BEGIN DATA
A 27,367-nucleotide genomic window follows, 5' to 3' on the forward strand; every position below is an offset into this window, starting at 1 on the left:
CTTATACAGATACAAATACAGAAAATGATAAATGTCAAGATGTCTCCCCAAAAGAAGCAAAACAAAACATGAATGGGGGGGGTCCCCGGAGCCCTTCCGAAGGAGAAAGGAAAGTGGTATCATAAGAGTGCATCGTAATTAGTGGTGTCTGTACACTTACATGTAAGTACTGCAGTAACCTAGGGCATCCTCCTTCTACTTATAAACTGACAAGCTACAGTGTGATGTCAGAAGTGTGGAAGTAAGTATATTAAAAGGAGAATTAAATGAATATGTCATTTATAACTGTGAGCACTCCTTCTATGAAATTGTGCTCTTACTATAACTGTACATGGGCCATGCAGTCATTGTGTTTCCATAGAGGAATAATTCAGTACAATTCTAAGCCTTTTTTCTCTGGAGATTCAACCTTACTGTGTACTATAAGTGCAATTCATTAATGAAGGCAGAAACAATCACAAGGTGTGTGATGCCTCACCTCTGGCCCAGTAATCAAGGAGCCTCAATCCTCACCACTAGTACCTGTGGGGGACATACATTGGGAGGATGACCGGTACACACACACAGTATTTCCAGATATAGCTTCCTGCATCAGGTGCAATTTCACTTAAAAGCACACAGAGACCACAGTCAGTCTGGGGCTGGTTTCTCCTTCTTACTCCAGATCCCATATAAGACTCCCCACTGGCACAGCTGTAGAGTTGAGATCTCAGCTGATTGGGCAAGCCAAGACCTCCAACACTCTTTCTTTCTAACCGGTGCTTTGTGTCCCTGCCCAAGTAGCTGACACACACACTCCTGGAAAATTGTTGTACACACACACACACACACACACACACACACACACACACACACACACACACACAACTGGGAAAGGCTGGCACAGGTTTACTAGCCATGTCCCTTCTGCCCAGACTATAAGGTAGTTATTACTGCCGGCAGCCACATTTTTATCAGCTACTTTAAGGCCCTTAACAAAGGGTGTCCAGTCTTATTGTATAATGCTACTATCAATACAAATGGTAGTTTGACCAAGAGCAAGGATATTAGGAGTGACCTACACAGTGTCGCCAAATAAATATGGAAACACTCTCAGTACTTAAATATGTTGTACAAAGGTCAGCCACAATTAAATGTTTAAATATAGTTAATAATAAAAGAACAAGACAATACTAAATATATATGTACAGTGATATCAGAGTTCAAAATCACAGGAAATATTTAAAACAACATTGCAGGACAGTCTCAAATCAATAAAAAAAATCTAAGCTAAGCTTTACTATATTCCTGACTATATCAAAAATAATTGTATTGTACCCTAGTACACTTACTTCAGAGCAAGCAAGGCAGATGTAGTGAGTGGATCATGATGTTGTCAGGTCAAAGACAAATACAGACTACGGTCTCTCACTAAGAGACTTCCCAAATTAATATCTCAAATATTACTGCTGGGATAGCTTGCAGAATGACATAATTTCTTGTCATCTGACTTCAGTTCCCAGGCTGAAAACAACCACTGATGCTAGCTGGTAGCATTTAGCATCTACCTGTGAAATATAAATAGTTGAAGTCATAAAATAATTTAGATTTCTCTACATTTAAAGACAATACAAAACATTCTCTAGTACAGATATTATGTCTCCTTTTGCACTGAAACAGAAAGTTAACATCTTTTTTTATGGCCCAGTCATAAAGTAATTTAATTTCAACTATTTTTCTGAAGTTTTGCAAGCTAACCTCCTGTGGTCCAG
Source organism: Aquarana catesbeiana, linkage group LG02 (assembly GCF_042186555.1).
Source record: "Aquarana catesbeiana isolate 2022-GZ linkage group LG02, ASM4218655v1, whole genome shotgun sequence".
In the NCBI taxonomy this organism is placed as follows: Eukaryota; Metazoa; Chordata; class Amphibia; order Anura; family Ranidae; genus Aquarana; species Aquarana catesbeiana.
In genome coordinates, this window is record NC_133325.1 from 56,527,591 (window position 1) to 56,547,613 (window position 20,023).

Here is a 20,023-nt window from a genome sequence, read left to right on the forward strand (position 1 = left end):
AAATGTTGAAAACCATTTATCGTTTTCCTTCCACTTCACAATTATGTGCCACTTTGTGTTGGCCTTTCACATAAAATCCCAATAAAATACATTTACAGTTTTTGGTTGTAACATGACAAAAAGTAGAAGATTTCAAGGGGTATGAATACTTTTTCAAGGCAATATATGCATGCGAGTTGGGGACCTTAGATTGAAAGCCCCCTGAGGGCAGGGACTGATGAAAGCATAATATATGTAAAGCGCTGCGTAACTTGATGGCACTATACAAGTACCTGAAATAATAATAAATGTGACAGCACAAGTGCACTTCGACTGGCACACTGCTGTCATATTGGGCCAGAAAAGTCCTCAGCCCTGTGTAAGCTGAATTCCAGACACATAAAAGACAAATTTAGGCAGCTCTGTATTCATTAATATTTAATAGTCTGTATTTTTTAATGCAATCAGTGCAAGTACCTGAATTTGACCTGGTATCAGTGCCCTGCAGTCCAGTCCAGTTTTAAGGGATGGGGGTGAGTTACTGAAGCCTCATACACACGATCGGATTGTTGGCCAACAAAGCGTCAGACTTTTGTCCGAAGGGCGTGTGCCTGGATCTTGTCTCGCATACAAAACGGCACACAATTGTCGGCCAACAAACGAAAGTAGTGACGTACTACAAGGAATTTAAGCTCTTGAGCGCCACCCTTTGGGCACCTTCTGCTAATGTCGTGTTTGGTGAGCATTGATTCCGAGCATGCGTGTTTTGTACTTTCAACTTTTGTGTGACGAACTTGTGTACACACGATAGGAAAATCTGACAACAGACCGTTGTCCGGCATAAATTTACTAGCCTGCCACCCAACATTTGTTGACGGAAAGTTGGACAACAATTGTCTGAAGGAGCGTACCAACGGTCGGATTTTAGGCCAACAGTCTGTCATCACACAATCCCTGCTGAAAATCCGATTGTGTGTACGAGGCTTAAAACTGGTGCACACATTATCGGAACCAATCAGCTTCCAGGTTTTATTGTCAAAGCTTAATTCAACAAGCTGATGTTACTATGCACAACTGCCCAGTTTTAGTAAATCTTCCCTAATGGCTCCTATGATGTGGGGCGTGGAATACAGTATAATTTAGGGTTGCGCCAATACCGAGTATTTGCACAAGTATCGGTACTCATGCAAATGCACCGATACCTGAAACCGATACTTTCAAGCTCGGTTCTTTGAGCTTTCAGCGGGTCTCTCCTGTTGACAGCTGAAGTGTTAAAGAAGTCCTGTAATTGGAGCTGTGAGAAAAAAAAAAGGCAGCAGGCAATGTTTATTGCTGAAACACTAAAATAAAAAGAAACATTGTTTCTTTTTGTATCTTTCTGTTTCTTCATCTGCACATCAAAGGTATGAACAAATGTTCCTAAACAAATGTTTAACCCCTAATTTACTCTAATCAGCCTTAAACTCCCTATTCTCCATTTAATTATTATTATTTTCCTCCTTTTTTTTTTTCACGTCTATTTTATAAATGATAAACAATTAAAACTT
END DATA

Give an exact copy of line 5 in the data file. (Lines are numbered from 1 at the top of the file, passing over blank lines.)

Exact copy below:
In the NCBI taxonomy this organism is placed as follows: Eukaryota; Metazoa; Chordata; class Amphibia; order Anura; family Ranidae; genus Aquarana; species Aquarana catesbeiana.